“One of the bloodiest and most brutal films of Bruce Lee’s career,” The Big Boss (aka Fist Of Fury) was actually conceived as a star project for co-star James Tien until the pair swapped roles when director Ng Gar Seung was replaced with Wei Lo. Due to this mid-production switch some scenes have obviously been reshot, this makes for a bumpy narrative structure which will no doubt disappoint diehard Lee fans, he doesn’t even show off his fighting skills for the first 45 minutes.
The plot revolves around an enigmatic loner named Cheng Chao-an (Lee), who moves to Thailand and takes residence with his cousins, eventually finding work in an ice factory. Suspicions are aroused when two co-workers go missing under curious circumstances and the foreman refuses to cooperate.
Some incredulous plotting often makes it hard to determine Cheng’s true nature (an overnight drinking binge followed by a visit to a whorehouse feels particularly unrealistic) and as his relationships are never fully fleshed out. Because of this the interminably protracted mystery never carries much dramatic weight. When the film finally remembers what it’s about; kung-fu action, it also slightly disappoints, as there’s little variation in the fight choreography and some comic stunts feel tonally misplaced, not least Cheng’s superhuman jumping abilities, which come in useful during a silly stand-off with a pack of dogs.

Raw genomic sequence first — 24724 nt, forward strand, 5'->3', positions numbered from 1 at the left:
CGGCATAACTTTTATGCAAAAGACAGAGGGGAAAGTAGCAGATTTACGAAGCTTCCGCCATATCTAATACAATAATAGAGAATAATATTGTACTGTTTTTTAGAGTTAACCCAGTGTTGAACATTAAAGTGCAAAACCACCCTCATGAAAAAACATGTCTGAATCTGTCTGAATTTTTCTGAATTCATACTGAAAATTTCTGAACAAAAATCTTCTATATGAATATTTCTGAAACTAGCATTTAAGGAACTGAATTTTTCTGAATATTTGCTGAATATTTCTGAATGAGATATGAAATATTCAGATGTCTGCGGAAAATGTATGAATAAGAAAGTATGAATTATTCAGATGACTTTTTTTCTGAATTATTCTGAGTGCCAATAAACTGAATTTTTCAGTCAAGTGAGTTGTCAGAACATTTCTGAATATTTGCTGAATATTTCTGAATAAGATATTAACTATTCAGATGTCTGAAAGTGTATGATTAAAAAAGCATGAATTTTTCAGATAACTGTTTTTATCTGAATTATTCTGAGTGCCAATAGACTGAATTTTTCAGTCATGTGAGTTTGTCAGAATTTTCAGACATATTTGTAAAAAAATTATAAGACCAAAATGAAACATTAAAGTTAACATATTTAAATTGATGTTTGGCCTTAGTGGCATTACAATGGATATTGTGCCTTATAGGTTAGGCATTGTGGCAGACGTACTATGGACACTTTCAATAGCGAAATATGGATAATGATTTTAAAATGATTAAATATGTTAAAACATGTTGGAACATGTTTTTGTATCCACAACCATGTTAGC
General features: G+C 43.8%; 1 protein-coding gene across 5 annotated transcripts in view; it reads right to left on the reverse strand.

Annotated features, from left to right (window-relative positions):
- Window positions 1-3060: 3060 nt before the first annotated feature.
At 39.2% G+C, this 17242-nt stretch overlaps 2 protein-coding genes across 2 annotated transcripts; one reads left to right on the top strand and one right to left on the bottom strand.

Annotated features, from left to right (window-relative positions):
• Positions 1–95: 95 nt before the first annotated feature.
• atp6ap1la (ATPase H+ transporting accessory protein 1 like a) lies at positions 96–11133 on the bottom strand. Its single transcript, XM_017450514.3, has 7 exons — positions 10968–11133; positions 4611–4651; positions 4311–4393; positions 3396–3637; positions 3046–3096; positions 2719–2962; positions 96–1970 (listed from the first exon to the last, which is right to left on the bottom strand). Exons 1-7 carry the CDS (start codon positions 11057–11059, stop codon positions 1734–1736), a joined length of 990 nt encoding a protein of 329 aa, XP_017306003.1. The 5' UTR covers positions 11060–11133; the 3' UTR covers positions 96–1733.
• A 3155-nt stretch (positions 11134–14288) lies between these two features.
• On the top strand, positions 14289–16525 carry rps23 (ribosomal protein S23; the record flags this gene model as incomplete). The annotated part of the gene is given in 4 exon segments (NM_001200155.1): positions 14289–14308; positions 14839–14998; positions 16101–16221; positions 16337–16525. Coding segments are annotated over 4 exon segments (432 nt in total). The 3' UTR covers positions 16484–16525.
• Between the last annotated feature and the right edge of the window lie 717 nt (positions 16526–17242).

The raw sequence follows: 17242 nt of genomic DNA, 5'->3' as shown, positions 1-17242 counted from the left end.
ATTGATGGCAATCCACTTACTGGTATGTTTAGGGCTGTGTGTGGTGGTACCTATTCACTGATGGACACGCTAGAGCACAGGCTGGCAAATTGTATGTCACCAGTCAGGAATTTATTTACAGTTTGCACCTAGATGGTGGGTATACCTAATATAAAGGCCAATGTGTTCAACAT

The final fight, thankfully, does pack some heft, as Ying-Chieh Han (playing ‘The Boss’) proves a formidable opponent, but the action is still hindered by some uneven editing and questionable wirework. The Big Boss is certainly a colourful spectacle, but it’s undoubtedly one of the weaker entries in Lee’s work and as such should be approached with caution.
Hong Kong Legends are an ever-reliable distributor when it comes to packing their discs with extras and this one is no exception. Alongside the usual slew of international trailers (including an uncut 8mm), stills galleries and interviews (three dry, informative talking heads) there’s also a commentary from Bruce Lee experts Andrew Staton and Will Johnston which is interesting, although nowhere near as comprehensive as Bey Logan’s commentaries for Hong Kong Legends. A definitive package.